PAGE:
Who Should Pay 2: The Hosting

Two weeks ago, I argued that our users should never foot the bill for developer convenience and yesterday I stumbled on a post from EllisLab (the makers of ExpressionEngine) that echoes that sentiment, but from a different angle. The title might make you scratch your head: Save Thousands of Dollars by Paying More for Hosting.

While it sounds counterintuitive, EllisLab’s statement makes sense. It’s all about shifting your perspective from agonizing over every hard cost on the balance sheet to thinking “big picture” about how you are spending your money overall.

Their post makes the case that a low-cost hosting may be cheaper on the surface, but its slow performance will end up costing you more in terms of productivity loss and/or actual billable hours. The comparison they use is modest, but with a big impact: GoDaddy at $59.88/year vs. Nexcess at $8.95/month (still inexpensive, but roughly 2x the cost).

Normally, the ExpressionEngine control panel is fast. Zippy even. There aren’t many pages in the control panel that should have an execution time of more than a second. Most pages take a fraction of a second, no fancy caching needed. It’s common to see this in the footer: “Script executed in 0.0706 seconds.” Sure, add-ons that are bad citizens can slow down the control panel, but typically not to the degree a bad host can.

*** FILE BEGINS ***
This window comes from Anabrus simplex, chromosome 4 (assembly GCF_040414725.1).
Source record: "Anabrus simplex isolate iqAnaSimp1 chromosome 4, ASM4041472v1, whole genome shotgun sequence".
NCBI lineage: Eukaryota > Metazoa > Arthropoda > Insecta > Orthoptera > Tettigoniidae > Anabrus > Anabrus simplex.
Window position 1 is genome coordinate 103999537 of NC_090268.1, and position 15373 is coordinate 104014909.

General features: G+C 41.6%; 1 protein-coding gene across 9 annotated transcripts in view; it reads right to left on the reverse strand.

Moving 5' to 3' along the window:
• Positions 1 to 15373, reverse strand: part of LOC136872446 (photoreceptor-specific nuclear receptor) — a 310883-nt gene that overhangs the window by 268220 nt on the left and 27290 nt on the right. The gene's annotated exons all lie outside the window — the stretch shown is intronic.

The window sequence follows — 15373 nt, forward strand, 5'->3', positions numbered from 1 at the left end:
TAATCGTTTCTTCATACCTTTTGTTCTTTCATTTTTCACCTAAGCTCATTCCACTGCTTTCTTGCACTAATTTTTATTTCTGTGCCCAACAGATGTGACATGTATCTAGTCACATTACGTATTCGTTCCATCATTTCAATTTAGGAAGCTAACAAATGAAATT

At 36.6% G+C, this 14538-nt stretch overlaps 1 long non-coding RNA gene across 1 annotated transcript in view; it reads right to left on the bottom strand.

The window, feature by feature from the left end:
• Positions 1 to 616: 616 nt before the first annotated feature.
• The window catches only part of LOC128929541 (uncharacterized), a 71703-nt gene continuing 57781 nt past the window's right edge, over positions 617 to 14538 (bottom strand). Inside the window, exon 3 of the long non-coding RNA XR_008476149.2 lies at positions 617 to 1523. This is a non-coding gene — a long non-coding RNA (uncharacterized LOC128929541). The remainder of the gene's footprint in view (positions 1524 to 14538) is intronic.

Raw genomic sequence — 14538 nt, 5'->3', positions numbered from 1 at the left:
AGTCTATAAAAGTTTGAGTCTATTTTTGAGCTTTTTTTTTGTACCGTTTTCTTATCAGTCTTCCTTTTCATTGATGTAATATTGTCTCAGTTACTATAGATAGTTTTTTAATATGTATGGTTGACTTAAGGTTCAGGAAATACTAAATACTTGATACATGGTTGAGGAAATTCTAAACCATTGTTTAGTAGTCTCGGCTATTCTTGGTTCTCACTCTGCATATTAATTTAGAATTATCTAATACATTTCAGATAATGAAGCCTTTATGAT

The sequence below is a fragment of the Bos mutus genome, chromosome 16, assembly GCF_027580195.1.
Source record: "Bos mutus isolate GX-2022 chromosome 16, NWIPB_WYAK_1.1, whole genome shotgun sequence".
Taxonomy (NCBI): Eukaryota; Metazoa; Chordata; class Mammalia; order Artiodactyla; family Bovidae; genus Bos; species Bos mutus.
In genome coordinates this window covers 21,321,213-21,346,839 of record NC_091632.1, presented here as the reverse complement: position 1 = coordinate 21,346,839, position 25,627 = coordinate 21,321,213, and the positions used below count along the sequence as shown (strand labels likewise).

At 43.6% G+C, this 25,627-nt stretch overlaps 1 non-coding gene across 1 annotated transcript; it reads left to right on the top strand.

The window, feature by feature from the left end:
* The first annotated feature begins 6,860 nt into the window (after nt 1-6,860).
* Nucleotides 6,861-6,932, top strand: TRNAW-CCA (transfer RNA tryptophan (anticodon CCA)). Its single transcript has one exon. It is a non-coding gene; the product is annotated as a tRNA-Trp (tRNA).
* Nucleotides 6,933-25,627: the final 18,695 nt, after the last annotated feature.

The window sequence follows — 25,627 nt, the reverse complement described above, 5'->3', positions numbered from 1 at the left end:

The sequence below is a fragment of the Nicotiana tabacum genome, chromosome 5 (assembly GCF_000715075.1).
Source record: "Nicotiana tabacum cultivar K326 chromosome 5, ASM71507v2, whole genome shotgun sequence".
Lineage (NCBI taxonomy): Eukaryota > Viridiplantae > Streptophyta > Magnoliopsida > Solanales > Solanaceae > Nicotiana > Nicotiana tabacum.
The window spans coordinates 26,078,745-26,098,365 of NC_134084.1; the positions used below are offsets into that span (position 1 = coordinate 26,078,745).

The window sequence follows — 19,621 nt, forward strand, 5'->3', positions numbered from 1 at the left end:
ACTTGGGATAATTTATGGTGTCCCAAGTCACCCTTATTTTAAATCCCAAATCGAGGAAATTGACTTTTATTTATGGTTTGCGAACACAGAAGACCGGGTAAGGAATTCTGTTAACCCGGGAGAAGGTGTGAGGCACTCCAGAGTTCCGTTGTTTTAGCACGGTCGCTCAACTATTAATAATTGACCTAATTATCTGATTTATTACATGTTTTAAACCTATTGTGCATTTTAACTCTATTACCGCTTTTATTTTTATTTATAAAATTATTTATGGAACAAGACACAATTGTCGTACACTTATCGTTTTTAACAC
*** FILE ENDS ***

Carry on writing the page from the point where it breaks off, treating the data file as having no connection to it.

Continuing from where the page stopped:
How about ten seconds per page? No joke, on a recent site we logged in to on GoDaddy, one of the faster pages in the Admin area took ten seconds. The Template Manager took fifteen seconds, the publish page twenty-plus. I felt terrible for the developer and client who were using this site daily. Not only were they having a terrible experience with our software, they were losing money and didn’t even know it.

The post then proceeds to work through some estimations of normal workload in the CMS to determine how much money is quietly being drained from a project’s kitty because of a poor hosting decision. I won’t lie, it’s substantial.

Now the EllisLab post is focused more on agency and project costs, but the implications of a slow host extend to our end users too.

Sure, a slow host will delay the delivery of our content and increase the likelihood they will go to a competitor. That’s a given. But a slow host can also drain a mobile device’s battery (because the radio must be kept on longer), which reduces the usefulness of their device.

Slow servers are also incredibly frustrating for users and are inconsiderate of their time. This is one of the points I was harping on in my post: we should not value our time above our customers’ time. When we put our customers’ needs above our own, we make better products and (ultimately) better decisions for our businesses.

Long story short: Shop around for a good price on a speedy server. Your developers, content creators, and (most importantly) your customers will thank you for it.